Woah, Can Anxiety Increase Your Risk of Cancer?
A new study suggests the two conditions may be linked, but only for a specific group of people.
It's no surprise that both stress and anxiety can have lasting negative effects on your overall health over time, causing everything from an increased heart attack risk to gastrointestinal issues. (FYI: This Is Why the News Makes You So Anxious.)
And not only is anxiety incredibly difficult to deal with, but it's also extremely common. According to the National Institute of Mental Health, 18.1 percent of Americans suffer from some kind of anxiety disorder. What's more, women are 60 percent more likely than men to experience anxiety over the course of their lives-as if dealing with periods, pregnancy, and fluctuating hormones weren't hard enough, right? Now, a new study conducted by researchers at the University of Cambridge says anxiety could cause another really major health concern: cancer.
In the study, researchers focused on people with generalized anxiety disorder (GAD), which, according to the Mayo Clinic, is characterized by excessive worry most days of the week for more than six months, as well as physical symptoms like restlessness, fatigue, trouble concentrating, irritability, muscle tension, and sleep problems. The study notes that while previous research has examined whether or not anxiety is related to early death from major diseases (which includes cancer), the results haven't been consistent. (Here's Why You Should Stop Saying You Have Anxiety If You Really Don't.)
To get a closer look, researchers looked at data on patients with GAD who also died from cancer, which was gathered as part of a previous study. They found out that men with anxiety had double the risk of eventually dying from cancer. Strangely, the same correlation did not exist for women in their set of data, though researchers suggest further testing to confirm that holds up.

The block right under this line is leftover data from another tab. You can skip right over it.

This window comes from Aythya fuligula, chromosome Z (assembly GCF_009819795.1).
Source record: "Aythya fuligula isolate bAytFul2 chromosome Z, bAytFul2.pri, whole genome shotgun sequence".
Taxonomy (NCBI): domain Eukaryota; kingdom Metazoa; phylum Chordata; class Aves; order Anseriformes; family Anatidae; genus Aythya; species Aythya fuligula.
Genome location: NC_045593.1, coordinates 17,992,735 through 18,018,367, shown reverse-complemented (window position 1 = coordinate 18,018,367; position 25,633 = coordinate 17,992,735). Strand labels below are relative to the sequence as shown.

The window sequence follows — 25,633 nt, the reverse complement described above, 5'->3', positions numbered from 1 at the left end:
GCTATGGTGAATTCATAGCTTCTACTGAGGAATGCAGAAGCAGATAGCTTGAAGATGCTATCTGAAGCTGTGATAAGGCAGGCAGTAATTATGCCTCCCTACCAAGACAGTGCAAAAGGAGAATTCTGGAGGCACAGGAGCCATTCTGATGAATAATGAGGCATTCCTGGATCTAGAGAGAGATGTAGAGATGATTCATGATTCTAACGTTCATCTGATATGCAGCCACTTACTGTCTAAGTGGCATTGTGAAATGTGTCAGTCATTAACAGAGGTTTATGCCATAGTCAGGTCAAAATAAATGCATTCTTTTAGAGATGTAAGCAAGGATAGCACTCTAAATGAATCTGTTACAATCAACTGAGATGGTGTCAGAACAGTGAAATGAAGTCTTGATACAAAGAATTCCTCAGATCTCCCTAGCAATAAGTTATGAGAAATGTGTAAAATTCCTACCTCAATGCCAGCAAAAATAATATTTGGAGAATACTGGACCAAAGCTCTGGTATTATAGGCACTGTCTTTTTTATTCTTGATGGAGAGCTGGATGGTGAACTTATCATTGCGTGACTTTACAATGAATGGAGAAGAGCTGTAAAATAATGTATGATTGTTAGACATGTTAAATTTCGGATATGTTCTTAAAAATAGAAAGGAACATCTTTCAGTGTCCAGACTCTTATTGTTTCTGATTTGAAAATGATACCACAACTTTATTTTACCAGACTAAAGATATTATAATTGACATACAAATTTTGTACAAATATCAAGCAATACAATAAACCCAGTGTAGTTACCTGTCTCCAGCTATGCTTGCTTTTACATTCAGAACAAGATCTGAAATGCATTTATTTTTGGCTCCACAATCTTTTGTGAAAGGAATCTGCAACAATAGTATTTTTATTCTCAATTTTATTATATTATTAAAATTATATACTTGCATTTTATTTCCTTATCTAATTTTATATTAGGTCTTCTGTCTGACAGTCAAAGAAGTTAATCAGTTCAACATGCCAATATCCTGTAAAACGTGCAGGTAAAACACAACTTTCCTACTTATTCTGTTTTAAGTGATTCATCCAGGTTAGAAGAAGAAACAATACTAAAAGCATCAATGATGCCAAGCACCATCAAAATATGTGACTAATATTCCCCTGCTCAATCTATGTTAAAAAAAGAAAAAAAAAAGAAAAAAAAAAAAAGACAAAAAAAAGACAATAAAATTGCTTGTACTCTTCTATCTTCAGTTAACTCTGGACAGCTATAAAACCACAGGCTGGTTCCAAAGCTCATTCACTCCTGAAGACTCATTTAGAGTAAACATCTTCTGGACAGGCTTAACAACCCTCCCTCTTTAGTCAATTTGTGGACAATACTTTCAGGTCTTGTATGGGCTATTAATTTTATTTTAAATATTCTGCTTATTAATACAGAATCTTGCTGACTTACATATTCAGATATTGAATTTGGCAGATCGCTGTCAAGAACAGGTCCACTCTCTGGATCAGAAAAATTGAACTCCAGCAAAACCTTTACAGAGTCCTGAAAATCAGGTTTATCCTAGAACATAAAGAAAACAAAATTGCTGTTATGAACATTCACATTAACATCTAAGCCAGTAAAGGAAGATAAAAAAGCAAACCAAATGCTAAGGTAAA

"We can't say that one causes the other," said lead researcher Olivia Remes at the European College of Neuropsychopharmacology Congress (ECNP). "It is possible that men with anxiety have lifestyles or other risk factors that increase cancer risk that we did not account for completely." Remes also spoke out about the need for people in power-researchers, government officials, and doctors-to pay more attention to anxiety disorders. "A large number of people are affected by anxiety, and its potential effects on health are substantial," she said. "With this study, we show that anxiety is more than just a personality trait, but rather, it is a disorder that may be associated with risk of death from conditions, such as cancer." (Related: This Weird Test Could Predict Anxiety and Depression Before You Show Symptoms.)
David Nutt, a professor at Imperial College who has also ran a U.K. clinic specializing in anxiety disorder, said the results did not surprise him. "The intense distress that these people suffer, often on a daily basis, is usually associated with a great deal of bodily stress that is bound to have a major impact on many physiological processes, including immune supervision of cancerous cells."
So while the standout results of this study mainly pertain to men, it's undoubtedly true that anxiety (and other mental health disorders, for that matter) need to be taken seriously as general physical health problems, too. And if you're concerned about this link between anxiety and cancer, understand that the study authors know there might be other lifestyle factors involved, since people who are super anxious are more likely to self-medicate with substances that can also contribute to cancer risk (see: cigarettes and alcohol). It's also important to remember that this particular research focuses only on GAD, so there's no immediate cause for concern if you have a different form of anxiety (like night anxiety or social anxiety). Sure, more research is definitely needed, but this study is a step in the right direction toward figuring out the link between stress, anxiety, and illness.